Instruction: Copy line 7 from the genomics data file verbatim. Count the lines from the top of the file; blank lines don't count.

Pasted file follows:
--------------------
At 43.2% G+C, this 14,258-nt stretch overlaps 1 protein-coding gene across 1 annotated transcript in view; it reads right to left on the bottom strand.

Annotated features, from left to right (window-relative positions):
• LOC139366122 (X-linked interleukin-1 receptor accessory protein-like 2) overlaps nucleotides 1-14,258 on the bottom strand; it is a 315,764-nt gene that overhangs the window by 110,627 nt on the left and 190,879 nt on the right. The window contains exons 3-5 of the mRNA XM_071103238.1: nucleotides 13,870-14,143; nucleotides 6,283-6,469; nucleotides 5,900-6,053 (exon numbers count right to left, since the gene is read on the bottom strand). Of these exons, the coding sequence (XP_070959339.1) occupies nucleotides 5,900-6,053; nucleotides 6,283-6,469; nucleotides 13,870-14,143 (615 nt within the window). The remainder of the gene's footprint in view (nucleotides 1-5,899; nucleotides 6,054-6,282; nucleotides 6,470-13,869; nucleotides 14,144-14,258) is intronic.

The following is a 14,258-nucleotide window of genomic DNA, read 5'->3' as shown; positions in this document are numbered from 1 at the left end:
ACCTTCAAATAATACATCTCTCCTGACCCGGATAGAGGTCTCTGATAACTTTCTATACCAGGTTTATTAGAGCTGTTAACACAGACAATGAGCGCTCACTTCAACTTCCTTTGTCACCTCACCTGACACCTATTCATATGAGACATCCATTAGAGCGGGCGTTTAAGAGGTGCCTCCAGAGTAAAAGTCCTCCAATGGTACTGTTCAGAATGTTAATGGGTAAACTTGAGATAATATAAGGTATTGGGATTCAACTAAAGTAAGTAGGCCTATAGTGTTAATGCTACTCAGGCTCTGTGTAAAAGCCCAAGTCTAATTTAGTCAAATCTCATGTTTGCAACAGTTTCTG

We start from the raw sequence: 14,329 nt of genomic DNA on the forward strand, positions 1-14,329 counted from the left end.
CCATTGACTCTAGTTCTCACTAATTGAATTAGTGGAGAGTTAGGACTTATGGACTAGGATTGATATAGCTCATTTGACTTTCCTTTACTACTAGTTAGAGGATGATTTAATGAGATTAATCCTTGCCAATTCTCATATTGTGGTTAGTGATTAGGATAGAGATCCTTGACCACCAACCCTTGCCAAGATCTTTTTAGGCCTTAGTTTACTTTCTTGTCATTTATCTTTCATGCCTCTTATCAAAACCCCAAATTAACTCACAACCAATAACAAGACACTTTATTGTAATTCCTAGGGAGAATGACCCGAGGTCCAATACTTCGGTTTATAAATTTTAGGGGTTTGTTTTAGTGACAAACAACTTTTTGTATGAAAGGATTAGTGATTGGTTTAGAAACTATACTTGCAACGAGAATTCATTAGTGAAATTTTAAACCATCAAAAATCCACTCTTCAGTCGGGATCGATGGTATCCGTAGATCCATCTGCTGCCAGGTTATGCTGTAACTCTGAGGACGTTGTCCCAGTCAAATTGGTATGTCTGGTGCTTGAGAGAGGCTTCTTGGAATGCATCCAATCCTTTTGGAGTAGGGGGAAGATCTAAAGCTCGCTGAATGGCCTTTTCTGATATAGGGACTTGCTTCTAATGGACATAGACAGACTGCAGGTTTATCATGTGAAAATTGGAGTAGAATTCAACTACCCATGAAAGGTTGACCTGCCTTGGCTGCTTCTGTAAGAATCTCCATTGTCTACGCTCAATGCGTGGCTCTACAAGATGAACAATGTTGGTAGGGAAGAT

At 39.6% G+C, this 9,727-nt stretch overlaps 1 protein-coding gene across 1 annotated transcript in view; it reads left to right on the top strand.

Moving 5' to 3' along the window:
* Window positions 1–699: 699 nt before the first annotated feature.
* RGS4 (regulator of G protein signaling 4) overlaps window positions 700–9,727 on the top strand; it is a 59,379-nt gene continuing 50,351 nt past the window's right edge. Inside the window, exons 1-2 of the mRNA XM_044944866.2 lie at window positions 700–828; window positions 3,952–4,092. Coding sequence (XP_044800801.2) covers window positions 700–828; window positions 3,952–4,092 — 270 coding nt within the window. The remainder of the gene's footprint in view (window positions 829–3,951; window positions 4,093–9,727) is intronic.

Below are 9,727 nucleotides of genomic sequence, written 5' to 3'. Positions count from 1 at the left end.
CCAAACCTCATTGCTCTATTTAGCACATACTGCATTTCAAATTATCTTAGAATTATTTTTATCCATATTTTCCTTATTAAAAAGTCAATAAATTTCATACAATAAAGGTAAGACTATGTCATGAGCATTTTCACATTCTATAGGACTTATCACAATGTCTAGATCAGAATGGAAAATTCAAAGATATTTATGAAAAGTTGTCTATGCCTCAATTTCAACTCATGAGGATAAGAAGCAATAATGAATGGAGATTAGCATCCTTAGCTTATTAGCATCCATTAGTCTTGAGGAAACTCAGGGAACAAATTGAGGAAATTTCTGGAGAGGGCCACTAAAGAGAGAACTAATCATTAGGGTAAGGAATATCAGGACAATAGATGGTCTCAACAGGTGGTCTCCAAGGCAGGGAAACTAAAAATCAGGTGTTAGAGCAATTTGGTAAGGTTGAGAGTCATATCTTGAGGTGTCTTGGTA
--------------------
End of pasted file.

CCATTGACTCTAGTTCTCACTAATTGAATTAGTGGAGAGTTAGGACTTATGGACTAGGATTGATATAGCTCATTTGACTTTCCTTTACTACTAGTTAGAGGATGATTTAATGAGATTAATCCTTGCCAATTCTCATATTGTGGTTAGTGATTAGGATAGAGATCCTTGACCACCAACCCTTGCCAAGATCTTTTTAGGCCTTAGTTTACTTTCTTGTCATTTATCTTTCATGCCTCTTATCAAAACCCCAAATTAACTCACAACCAATAACAAGACACTTTATTGTAATTCCTAGGGAGAATGACCCGAGGTCCAATACTTCGGTTTATAAATTTTAGGGGTTTGTTTTAGTGACAAACAACTTTTTGTATGAAAGGATTAGTGATTGGTTTAGAAACTATACTTGCAACGAGAATTCATTAGTGAAATTTTAAACCATCAAAAATCCACTCTTCAGTCGGGATCGATGGTATCCGTAGATCCATCTGCTGCCAGGTTATGCTGTAACTCTGAGGACGTTGTCCCAGTCAAATTGGTATGTCTGGTGCTTGAGAGAGGCTTCTTGGAATGCATCCAATCCTTTTGGAGTAGGGGGAAGATCTAAAGCTCGCTGAATGGCCTTTTCTGATATAGGGACTTGCTTCTAATGGACATAGACAGACTGCAGGTTTATCATGTGAAAATTGGAGTAGAATTCAACTACCCATGAAAGGTTGACCTGCCTTGGCTGCTTCTGTAAGAATCTCCATTGTCTACGCTCAATGCGTGGCTCTACAAGATGAACAATGTTGGTAGGGAAGAT